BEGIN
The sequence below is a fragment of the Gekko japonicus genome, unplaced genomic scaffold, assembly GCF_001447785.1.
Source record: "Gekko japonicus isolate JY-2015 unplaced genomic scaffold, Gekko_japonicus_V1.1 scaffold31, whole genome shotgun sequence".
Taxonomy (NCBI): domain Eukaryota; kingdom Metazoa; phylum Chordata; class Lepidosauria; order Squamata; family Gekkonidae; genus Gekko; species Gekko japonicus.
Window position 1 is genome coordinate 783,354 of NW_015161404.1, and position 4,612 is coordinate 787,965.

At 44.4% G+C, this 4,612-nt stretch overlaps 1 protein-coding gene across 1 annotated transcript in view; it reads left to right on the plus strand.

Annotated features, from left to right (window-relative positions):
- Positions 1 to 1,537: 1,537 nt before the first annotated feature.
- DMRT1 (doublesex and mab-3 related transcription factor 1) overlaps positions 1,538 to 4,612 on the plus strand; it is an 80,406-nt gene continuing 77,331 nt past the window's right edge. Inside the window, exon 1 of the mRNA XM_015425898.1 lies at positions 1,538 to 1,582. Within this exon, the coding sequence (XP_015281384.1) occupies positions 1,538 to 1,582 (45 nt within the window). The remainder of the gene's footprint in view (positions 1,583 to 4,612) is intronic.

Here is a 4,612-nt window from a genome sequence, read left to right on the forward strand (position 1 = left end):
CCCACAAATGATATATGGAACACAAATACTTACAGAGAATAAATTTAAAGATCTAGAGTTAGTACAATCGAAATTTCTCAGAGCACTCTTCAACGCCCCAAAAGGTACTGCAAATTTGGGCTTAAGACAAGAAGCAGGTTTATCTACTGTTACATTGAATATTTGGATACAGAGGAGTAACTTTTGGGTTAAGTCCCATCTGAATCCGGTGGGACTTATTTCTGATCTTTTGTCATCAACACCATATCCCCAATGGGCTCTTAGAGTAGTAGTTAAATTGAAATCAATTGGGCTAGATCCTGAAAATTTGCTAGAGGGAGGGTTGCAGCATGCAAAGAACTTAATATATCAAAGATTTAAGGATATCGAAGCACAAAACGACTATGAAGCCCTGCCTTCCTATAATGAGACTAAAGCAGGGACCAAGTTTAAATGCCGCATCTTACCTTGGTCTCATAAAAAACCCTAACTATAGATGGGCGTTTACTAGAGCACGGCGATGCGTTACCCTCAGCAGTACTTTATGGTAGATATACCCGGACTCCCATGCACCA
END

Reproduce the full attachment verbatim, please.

The sequence below is a fragment of the Gekko japonicus genome, unplaced genomic scaffold, assembly GCF_001447785.1.
Source record: "Gekko japonicus isolate JY-2015 unplaced genomic scaffold, Gekko_japonicus_V1.1 scaffold31, whole genome shotgun sequence".
Taxonomy (NCBI): domain Eukaryota; kingdom Metazoa; phylum Chordata; class Lepidosauria; order Squamata; family Gekkonidae; genus Gekko; species Gekko japonicus.
Window position 1 is genome coordinate 783,354 of NW_015161404.1, and position 4,612 is coordinate 787,965.

At 44.4% G+C, this 4,612-nt stretch overlaps 1 protein-coding gene across 1 annotated transcript in view; it reads left to right on the plus strand.

Annotated features, from left to right (window-relative positions):
- Positions 1 to 1,537: 1,537 nt before the first annotated feature.
- DMRT1 (doublesex and mab-3 related transcription factor 1) overlaps positions 1,538 to 4,612 on the plus strand; it is an 80,406-nt gene continuing 77,331 nt past the window's right edge. Inside the window, exon 1 of the mRNA XM_015425898.1 lies at positions 1,538 to 1,582. Within this exon, the coding sequence (XP_015281384.1) occupies positions 1,538 to 1,582 (45 nt within the window). The remainder of the gene's footprint in view (positions 1,583 to 4,612) is intronic.

Here is a 4,612-nt window from a genome sequence, read left to right on the forward strand (position 1 = left end):
CCCACAAATGATATATGGAACACAAATACTTACAGAGAATAAATTTAAAGATCTAGAGTTAGTACAATCGAAATTTCTCAGAGCACTCTTCAACGCCCCAAAAGGTACTGCAAATTTGGGCTTAAGACAAGAAGCAGGTTTATCTACTGTTACATTGAATATTTGGATACAGAGGAGTAACTTTTGGGTTAAGTCCCATCTGAATCCGGTGGGACTTATTTCTGATCTTTTGTCATCAACACCATATCCCCAATGGGCTCTTAGAGTAGTAGTTAAATTGAAATCAATTGGGCTAGATCCTGAAAATTTGCTAGAGGGAGGGTTGCAGCATGCAAAGAACTTAATATATCAAAGATTTAAGGATATCGAAGCACAAAACGACTATGAAGCCCTGCCTTCCTATAATGAGACTAAAGCAGGGACCAAGTTTAAATGCCGCATCTTACCTTGGTCTCATAAAAAACCCTAACTATAGATGGGCGTTTACTAGAGCACGGCGATGCGTTACCCTCAGCAGTACTTTATGGTAGATATACCCGGACTCCCATGCACCA